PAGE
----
The study shows that 8 of 11 European countries had significantly more cases after reopening, but Germany, the UAE, and Poland had fewer. In five of the eight, the cases increased, peaked, and then dropped before the reopening happened, while Romania and Serbia showed a rapid rise before reopening. The UAE, surprisingly, had fewer cases after reopening, though the number of cases had gone up before that.

The daily death rates increased in only 2 of these countries, namely, Romania and Serbia, and two had no change (Slovenia and the UAE). The others showed a reduction in daily deaths.

In the USA, 30/40 states had a rise in daily cases, and 10 showed a decrease. The daily deaths increased in seven states only, 14 had no change, while in 19 death went down. The changes in hospitalizations were split almost equally between those which showed increases and decreases.

There were 4 and 15 states and European countries, respectively, which showed the same trend for both cases and deaths per day, after reopening, but 26 states out of 36 had matching cases and hospitalization trends. Also, in contrast to the almost universal trend between cases and deaths before reopening, only two countries and 8 states showed decreases in both parameters after reopening.

The discrepancy between increased daily cases and daily deaths may be real, or apparent due to a lag in recording deaths after case detection, especially when states opened only in June 2020. Another reason could be the recent surge in testing, with more mild cases being picked up now. A third reason could be that as younger patients become sick, the overall mortality falls. And lastly, treatment protocols may be more effective now, improving the overall survival.

Earlier Reopening, Increased Cases

The analysis suggests that earlier reopening is more likely to be associated with increasing new cases. Thus, only about 12% of states who reopened early had a significant drop in infection, but 35% of states who reopened later, after May 15, 2020. Daily deaths, on average, dropped in 61% of late reopening states vs. 29% of early reopening states, matched by a similar trend in hospitalizations.

The major problem in the US was that many states chose to reopen without meeting the predefined criteria, namely, a downturn in flu symptoms, COVID-19 cases, and adequate hospital beds. This has led to a record rise in cases in several states, and some states like California or Florida have now closed again.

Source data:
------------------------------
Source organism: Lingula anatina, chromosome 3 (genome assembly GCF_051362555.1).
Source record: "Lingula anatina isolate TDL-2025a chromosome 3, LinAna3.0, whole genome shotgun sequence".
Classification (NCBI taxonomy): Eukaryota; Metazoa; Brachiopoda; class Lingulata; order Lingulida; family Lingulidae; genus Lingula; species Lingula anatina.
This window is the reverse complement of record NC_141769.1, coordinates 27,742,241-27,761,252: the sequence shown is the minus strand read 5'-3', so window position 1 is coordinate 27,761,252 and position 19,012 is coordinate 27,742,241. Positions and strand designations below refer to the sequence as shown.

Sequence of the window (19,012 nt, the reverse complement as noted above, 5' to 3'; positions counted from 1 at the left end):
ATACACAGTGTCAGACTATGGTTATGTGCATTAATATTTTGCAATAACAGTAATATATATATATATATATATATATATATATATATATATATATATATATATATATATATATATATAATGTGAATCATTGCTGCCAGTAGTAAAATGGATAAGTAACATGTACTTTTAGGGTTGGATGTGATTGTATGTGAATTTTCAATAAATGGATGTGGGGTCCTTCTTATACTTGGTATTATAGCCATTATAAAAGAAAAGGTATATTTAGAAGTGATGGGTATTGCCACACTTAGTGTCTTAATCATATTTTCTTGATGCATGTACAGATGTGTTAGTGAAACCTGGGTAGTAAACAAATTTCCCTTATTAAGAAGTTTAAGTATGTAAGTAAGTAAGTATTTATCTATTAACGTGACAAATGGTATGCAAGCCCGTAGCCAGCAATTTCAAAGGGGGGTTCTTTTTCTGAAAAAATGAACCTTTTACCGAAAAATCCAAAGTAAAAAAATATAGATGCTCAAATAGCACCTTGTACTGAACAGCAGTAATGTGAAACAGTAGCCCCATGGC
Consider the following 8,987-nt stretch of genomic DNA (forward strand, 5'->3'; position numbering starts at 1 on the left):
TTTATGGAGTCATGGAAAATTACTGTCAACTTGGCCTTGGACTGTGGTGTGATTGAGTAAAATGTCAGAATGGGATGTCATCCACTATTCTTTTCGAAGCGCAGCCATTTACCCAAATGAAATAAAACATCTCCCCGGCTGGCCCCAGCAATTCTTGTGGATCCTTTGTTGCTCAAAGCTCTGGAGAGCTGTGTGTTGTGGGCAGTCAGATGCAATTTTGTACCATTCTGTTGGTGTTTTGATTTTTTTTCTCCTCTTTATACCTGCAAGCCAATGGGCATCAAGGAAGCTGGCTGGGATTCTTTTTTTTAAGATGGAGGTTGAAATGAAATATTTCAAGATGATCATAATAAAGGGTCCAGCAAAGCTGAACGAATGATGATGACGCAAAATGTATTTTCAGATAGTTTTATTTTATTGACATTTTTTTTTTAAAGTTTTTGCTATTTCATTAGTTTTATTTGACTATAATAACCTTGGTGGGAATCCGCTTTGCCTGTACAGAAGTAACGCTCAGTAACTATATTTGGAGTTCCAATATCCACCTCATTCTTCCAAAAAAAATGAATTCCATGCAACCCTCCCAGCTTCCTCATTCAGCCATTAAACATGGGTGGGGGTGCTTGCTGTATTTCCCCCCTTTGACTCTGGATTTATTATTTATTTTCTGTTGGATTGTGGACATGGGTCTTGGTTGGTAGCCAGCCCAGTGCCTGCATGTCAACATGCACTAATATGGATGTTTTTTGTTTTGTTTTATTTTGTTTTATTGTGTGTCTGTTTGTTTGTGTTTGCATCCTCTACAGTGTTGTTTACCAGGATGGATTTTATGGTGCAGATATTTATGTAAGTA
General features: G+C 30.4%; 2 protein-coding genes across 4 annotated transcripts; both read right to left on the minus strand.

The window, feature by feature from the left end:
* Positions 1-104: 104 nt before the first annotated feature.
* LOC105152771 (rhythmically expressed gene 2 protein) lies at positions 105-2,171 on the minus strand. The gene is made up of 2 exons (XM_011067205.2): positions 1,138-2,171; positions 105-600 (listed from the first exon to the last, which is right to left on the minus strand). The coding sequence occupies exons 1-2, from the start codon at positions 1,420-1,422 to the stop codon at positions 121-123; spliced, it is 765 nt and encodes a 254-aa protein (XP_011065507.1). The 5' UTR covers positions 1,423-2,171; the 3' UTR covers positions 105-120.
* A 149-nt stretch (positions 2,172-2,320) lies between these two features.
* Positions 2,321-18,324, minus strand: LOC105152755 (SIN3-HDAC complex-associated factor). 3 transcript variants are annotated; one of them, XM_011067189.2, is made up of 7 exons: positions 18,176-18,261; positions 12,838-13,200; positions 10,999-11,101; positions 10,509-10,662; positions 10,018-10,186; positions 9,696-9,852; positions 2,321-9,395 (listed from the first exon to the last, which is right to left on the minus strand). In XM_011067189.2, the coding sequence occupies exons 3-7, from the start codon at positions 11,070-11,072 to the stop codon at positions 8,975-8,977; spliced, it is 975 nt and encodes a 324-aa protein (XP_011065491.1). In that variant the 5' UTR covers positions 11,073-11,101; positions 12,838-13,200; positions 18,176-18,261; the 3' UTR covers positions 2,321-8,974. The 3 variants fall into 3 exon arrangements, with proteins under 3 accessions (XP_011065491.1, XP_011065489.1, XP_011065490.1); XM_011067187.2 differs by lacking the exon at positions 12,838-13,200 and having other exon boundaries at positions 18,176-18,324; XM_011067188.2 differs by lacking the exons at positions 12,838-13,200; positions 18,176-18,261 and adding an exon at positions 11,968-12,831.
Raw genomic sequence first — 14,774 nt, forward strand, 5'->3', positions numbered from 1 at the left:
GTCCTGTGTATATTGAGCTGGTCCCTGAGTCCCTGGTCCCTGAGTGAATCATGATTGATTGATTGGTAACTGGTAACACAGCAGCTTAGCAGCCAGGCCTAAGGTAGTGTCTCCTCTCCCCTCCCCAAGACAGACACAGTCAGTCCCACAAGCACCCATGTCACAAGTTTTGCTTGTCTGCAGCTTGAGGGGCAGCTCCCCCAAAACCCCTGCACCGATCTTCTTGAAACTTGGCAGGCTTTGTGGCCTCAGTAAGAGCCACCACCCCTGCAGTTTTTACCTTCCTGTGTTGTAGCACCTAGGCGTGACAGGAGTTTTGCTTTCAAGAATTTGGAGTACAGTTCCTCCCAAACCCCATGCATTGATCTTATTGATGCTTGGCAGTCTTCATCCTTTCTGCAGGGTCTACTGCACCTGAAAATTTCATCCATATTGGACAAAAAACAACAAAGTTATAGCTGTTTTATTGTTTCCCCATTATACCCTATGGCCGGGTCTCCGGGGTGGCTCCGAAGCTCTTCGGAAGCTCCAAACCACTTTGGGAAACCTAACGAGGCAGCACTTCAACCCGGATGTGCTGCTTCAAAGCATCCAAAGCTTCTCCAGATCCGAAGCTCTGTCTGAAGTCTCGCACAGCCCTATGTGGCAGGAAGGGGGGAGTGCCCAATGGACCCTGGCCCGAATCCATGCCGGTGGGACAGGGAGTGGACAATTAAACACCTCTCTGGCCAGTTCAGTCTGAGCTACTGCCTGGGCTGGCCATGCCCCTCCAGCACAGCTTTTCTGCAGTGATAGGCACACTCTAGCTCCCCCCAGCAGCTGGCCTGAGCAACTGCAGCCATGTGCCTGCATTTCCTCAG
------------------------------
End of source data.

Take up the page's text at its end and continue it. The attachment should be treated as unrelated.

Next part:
What about Age-Stratified Incidence?

After reopening, the elderly (over 60) still made up the majority of deaths due to COVID-19, while those aged 45-60 years accounted for most hospitalizations. The proportion of younger patients, below 40, increased after reopening, but not the proportion of daily deaths.

The changes between European, Asian and US states may not have much significance, since the duration of reopening is quite different in each case. This may be affected by other national characteristics as well. However, letting down one’s guard post-reopening may be a significant factor in increasing the share of younger patients, in all cases. This may not pose a risk to their health, per se, but does exponentially increase the risk to the elderly.

Future Directions

The researchers suggest, “Fast and prepared regional response, including sufficient testing, contact tracing, and tracking, might be the best chance to control the potential spread.”

Spain, in fact, has made the “new normal” decree, mandating the use of face masks, personal protection, and 1.5 m social distancing whenever in a public place.

*Important Notice

medRxiv publishes preliminary scientific reports that are not peer-reviewed and, therefore, should not be regarded as conclusive, guide clinical practice/health-related behavior, or treated as established information.

Journal reference:
Dr. Liji Thomas

Written by

Dr. Liji Thomas

Dr. Liji Thomas is an OB-GYN, who graduated from the Government Medical College, University of Calicut, Kerala, in 2001. Liji practiced as a full-time consultant in obstetrics/gynecology in a private hospital for a few years following her graduation. She has counseled hundreds of patients facing issues from pregnancy-related problems and infertility, and has been in charge of over 2,000 deliveries, striving always to achieve a normal delivery rather than operative.